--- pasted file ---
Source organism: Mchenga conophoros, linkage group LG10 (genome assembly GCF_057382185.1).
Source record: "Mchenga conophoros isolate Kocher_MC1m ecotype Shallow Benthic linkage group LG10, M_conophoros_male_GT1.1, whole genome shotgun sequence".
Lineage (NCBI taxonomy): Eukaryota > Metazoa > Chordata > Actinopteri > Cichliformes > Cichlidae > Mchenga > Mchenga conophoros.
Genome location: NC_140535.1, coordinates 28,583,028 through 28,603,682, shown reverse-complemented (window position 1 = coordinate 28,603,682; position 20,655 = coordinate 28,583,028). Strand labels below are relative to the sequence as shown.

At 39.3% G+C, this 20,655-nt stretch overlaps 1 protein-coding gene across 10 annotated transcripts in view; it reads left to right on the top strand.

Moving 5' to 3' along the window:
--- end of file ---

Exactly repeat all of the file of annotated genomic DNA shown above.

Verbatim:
Source organism: Mchenga conophoros, linkage group LG10 (genome assembly GCF_057382185.1).
Source record: "Mchenga conophoros isolate Kocher_MC1m ecotype Shallow Benthic linkage group LG10, M_conophoros_male_GT1.1, whole genome shotgun sequence".
Lineage (NCBI taxonomy): Eukaryota > Metazoa > Chordata > Actinopteri > Cichliformes > Cichlidae > Mchenga > Mchenga conophoros.
Genome location: NC_140535.1, coordinates 28,583,028 through 28,603,682, shown reverse-complemented (window position 1 = coordinate 28,603,682; position 20,655 = coordinate 28,583,028). Strand labels below are relative to the sequence as shown.

At 39.3% G+C, this 20,655-nt stretch overlaps 1 protein-coding gene across 10 annotated transcripts in view; it reads left to right on the top strand.

Moving 5' to 3' along the window: